Measles can lead to serious complications, with one out of every 20 children getting pneumonia: the most common cause of death from measles in young children. Around one child out of every 1,000 will develop encephalitis (swelling of the brain) that can lead to convulsions and can leave the child deaf or with intellectual disability.

To calculate the risk of widespread measles outbreaks in school districts in Texas and beyond, the researchers looked at data on the size, location and vaccination rates of the state's school districts, as well as 2010 U.S. Census data. They crunched these numbers in a modelling tool to mock up a synthetic population of Texas and looked to see how an infected individual might affect different populations.

The authors suggested that areas with school outbreaks could adopt approaches used in New York State, such as isolating children or making vaccines mandatory.

As with any study, the findings were partly limited. In this instance, the authors acknowledged they were unable to access vaccination rates of specific schools.

David Sinclair, a postdoctoral researcher in Pitt's Public Health Dynamics Laboratory and lead author of the study, told Newsweek: "I was surprised at how large measles outbreaks could be in Texas at current vaccination rates, according to our forecasts. The clustering of unvaccinated children in certain schools appears to help measles spread widely."

"We also find that while 64 percent of infections may occur in children with a religious or personal vaccine exemption, 36 percent of cases occur in other members of the population: those unable to be vaccinated, those for whom the vaccine failed to provide immunity, and unvaccinated members of the population who are not school children. This supports the argument that individual choices to seek non-medical vaccine exemptions can have significant negative health outcomes for other people."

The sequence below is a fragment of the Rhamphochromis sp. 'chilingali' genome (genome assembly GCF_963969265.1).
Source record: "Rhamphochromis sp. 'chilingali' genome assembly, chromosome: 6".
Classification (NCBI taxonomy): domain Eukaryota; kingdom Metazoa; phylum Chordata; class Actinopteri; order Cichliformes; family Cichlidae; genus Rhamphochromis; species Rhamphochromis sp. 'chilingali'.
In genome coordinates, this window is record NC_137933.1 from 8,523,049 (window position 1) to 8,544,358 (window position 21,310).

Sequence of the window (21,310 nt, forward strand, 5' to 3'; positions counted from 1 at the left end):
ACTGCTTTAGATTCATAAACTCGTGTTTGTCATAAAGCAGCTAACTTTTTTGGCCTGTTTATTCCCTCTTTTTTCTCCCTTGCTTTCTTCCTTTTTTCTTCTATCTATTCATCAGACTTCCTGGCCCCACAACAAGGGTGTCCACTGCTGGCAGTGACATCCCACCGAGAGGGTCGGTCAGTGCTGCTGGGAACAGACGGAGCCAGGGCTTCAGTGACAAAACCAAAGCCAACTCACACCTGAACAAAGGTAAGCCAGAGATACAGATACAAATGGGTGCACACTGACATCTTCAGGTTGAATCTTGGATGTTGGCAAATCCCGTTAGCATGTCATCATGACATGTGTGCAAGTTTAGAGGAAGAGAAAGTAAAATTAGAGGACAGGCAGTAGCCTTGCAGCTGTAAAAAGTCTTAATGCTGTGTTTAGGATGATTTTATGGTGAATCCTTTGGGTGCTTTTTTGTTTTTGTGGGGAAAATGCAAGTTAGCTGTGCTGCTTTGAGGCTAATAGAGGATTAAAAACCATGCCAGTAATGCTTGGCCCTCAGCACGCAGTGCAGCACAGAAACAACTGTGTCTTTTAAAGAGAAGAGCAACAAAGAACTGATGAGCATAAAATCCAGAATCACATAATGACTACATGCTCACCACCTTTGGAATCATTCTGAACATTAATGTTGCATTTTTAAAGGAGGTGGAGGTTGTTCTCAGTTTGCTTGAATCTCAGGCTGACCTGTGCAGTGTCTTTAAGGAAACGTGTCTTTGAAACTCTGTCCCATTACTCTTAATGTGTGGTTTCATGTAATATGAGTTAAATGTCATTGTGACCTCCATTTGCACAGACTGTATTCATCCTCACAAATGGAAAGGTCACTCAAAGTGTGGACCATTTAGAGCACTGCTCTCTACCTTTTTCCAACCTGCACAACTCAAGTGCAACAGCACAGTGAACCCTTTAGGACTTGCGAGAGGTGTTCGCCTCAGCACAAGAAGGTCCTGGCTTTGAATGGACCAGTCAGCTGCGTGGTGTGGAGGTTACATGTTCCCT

William Moss, a specialist in epidemiology and immunology at Johns Hopkins Bloomberg School of Public Health who did not work on the study, told Newsweek: "The study is significant because it provides insights into the size of potential measles outbreaks in the state of Texas resulting from vaccination exemptions for schoolchildren, using a sophisticated model and real data on populations and vaccination coverage."

He said it was "surprising" that only a 5 percent decrease in vaccination coverage was linked with a 40 to 4000 percent increase in potential outbreak size.

"We tend to think in terms of linear relationships, and thus that a 5 percent decrease in vaccination coverage might result in a 5 percent increase in potential outbreak size, but in fact the relationship is exponential. This is very important from a public health perspective: small decreases in measles vaccination coverage can have large consequences."

"They [the findings] show that vaccination exemptions for schoolchildren put not only these children at risk of measles but also susceptible people within the school or community within which they live," said Moss. "That is why vaccination is a broad public health good, benefiting not only the vaccinated child but the community."

This article has been updated with comment from Professor William Moss, and David Sinclair.